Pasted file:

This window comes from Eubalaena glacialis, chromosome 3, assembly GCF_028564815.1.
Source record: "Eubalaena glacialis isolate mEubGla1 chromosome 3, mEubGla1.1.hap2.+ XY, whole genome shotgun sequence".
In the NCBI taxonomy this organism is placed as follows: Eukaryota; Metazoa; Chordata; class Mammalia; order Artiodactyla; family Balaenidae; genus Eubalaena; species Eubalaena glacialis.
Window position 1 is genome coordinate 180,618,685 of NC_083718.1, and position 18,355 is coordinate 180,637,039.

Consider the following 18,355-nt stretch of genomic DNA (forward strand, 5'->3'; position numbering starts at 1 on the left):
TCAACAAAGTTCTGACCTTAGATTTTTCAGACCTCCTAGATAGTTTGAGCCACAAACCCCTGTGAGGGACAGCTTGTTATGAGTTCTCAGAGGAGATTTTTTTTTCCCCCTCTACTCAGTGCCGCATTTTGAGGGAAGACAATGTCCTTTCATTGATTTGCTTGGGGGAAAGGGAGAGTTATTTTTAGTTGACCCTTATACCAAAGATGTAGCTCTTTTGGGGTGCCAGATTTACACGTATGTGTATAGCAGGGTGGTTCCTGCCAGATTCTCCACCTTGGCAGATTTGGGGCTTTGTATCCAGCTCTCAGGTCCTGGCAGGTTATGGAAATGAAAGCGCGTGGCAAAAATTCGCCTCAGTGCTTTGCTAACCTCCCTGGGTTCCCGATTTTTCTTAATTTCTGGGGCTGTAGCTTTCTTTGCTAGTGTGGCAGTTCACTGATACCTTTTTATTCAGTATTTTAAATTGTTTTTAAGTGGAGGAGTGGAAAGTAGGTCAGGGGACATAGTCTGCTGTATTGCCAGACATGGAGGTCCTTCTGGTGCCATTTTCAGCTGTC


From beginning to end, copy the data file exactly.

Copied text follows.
This window comes from Eubalaena glacialis, chromosome 3, assembly GCF_028564815.1.
Source record: "Eubalaena glacialis isolate mEubGla1 chromosome 3, mEubGla1.1.hap2.+ XY, whole genome shotgun sequence".
In the NCBI taxonomy this organism is placed as follows: Eukaryota; Metazoa; Chordata; class Mammalia; order Artiodactyla; family Balaenidae; genus Eubalaena; species Eubalaena glacialis.
Window position 1 is genome coordinate 180,618,685 of NC_083718.1, and position 18,355 is coordinate 180,637,039.

Consider the following 18,355-nt stretch of genomic DNA (forward strand, 5'->3'; position numbering starts at 1 on the left):
TCAACAAAGTTCTGACCTTAGATTTTTCAGACCTCCTAGATAGTTTGAGCCACAAACCCCTGTGAGGGACAGCTTGTTATGAGTTCTCAGAGGAGATTTTTTTTTCCCCCTCTACTCAGTGCCGCATTTTGAGGGAAGACAATGTCCTTTCATTGATTTGCTTGGGGGAAAGGGAGAGTTATTTTTAGTTGACCCTTATACCAAAGATGTAGCTCTTTTGGGGTGCCAGATTTACACGTATGTGTATAGCAGGGTGGTTCCTGCCAGATTCTCCACCTTGGCAGATTTGGGGCTTTGTATCCAGCTCTCAGGTCCTGGCAGGTTATGGAAATGAAAGCGCGTGGCAAAAATTCGCCTCAGTGCTTTGCTAACCTCCCTGGGTTCCCGATTTTTCTTAATTTCTGGGGCTGTAGCTTTCTTTGCTAGTGTGGCAGTTCACTGATACCTTTTTATTCAGTATTTTAAATTGTTTTTAAGTGGAGGAGTGGAAAGTAGGTCAGGGGACATAGTCTGCTGTATTGCCAGACATGGAGGTCCTTCTGGTGCCATTTTCAGCTGTC